Premiered at the 2022 Cannes Film Festival on May 19, Rocketry: The Nambi Effect made it to theatres in early July 2022 and to OTT (on Amazon Prime Video) later in the month. That Madhavan has received rave reviews for his performance comes as no surprise. His level of commitment to this film is akin to madness: as lead actor, director and co-producer, with story, screenplay and dialogue credits to boot, Maddy has thrown everything but the kitchen sink at this project. He talks me through the process of realigning his teeth to look and sound more like Nambi Narayanan. As I watch him adjust his Invisalign aligners on our shoot, it is clear that getting his regular jaw and tooth alignment back is still a work in progress. Then come stories of 14-hour stints to colour his hair, the weight loss and gain to convincingly essay a character who ages by decades during the course of this film… for dedication alone, awards are merited. In an age when prosthetics are convincing and acronyms like VFX and CGI dot film credits across the globe, Rocketry is an old-school nod to the classics.

The film is, of course, an homage to the incredible Nambi Narayanan, but it is equally a tribute to the passion, talent and convictions of R. Madhavan.

Still fixated on his dental work, I ask if he ever felt like he had bitten off more than he can chew with Rocketry and he laughs out loud: “Only during the bloody promotions! I’ve done interviews around the world and I have had to answer everybody with equal enthusiasm. I didn’t have a different director or co-star who could share that responsibility with me on this film.” 

To me, Rocketry seems like a once-in-a-lifetime gig — the culmination of a dream once fulfilled that one would never attempt again. The kind of project that leaves you elated and battle-weary all at once. But Madhavan is no ordinary foot soldier. Both figuratively and literally, he is the captain of his ship — undaunted by choppy waters and deep commitments. “I always wondered why Aamir Khan never directed again after Taare Zameen Par, and now I think I can understand it. But, on the other hand, there is Clint Eastwood. I want to be somewhere between them. I want to be someone who can act when I want to and jettison the entire director, writer and producer from my body, to just be an actor. At other times, I want to be able to spearhead a project. I have said, quite recently, that I don’t want to direct again immediately, but I think that was my fear speaking. Honestly, there is so much more to do. The reception to the film gives me confidence that my convictions and my beliefs have a place in this world. I have been at points in my life where anyone might think that there is no other mountain to climb. I have stood on that cliff edge before. Scaling those peaks don’t stop me from wanting to climb other mountains,” says Madhavan.

r madhavan adjusting jacket

Thirteen years ago, when Madhavan and I last spent the better part of an entire day mapping his personal and professional journey, he described himself in a single word: “unpredictable.” So much else has changed in the interim, but this holds good even today. Two years ago, Maddy and his wife Sarita upped and relocated to Dubai to support their son Vedaant’s aspirations to compete as a swimmer on a global stage. “We moved at the drop of a hat. I hadn’t really planned that,” he confesses. “Directing Rocketry wasn’t planned either. We recently bought a boat. I now have a captain’s licence. Who’d have thought it?” Unpredictable and incredible appear to be synonyms in Madhavan’s book. We have voraciously read the chapters that he has already written. Meanwhile, the pages that follow flutter and beckon. The rest of his tale may be unmapped, but it is destined to be mesmerising.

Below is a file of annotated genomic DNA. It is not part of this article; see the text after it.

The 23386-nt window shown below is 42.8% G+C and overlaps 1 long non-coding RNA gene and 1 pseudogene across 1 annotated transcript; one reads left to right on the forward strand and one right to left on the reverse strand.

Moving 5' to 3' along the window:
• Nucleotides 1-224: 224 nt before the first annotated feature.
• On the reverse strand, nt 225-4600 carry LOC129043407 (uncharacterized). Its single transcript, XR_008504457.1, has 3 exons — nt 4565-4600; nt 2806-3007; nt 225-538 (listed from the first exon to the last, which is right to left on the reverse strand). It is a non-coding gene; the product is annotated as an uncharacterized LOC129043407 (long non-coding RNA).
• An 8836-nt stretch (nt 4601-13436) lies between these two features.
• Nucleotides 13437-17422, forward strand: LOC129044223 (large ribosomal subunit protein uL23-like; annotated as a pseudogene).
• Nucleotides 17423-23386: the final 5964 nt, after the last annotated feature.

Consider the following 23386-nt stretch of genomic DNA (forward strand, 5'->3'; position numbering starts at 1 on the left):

r madhavan oversized jacket Shirt, Perona; Jacket, Onitsuka Tiger; Sunglasses, Turakhia Opticians; Cowboy boots, Madhavan’s own

A MAN ON THE MOVE

When you commit to a character so completely, do you find a part of each one lives on even after the film is over? 

The nature of the process is such that you get into the character. You go deep. But I can’t take Saala Khadoos with me to Rocketry or vice versa, so I really have to cleanse myself — and it’s not a very difficult process. It takes a little time, so I go out and I forget about acting to such an extent that I get anxiety pangs when I come to a new set on the first day. Everybody thinks I am going to ace the first shot and I’m thinking I’ve forgotten to zip up my fly because of the way people are looking at me (laughs)! All those fears start coming in. But this detox is unlearning and it is good for me. While you are working on the film, yes, you carry the character everywhere, because you are also looking like him. You know, you’ve put on weight, your hair is different, your teeth are different… but once you finish the film, you burn the clothes and put it behind you. Truth be told, I am enriched because of all the characters I have played, and they are all an integral part of my life, but none of them have left anything behind. I need to reset myself to survive, and I do that all the time. I hope to God I am right, but I think you will never see shades of a previous character travel from one film to another with me. For instance, you won’t see Farhan Qureshi from 3 Idiots in an Ajay Rathod.

What’s next on your work wish list?

I’d like to do a comedy as soon as possible. I want to do my version of Pretty Woman — an age-appropriate romance maybe (laughs). I do think a lot of romance is left inside me. I also want to do a Dracula film and a superhero film. I’m not joking. A ‘Count Dracula’ or a ‘Beauty and the Beast’ type film. I’d like to work with Ron Howard. I’d like to work with the writer who did Ozark. As an actor, I want to be part of a series where you are just in character for years. Like Friends or The Big Bang Theory, where you come back to a character for some part of the year, every year, for years on end.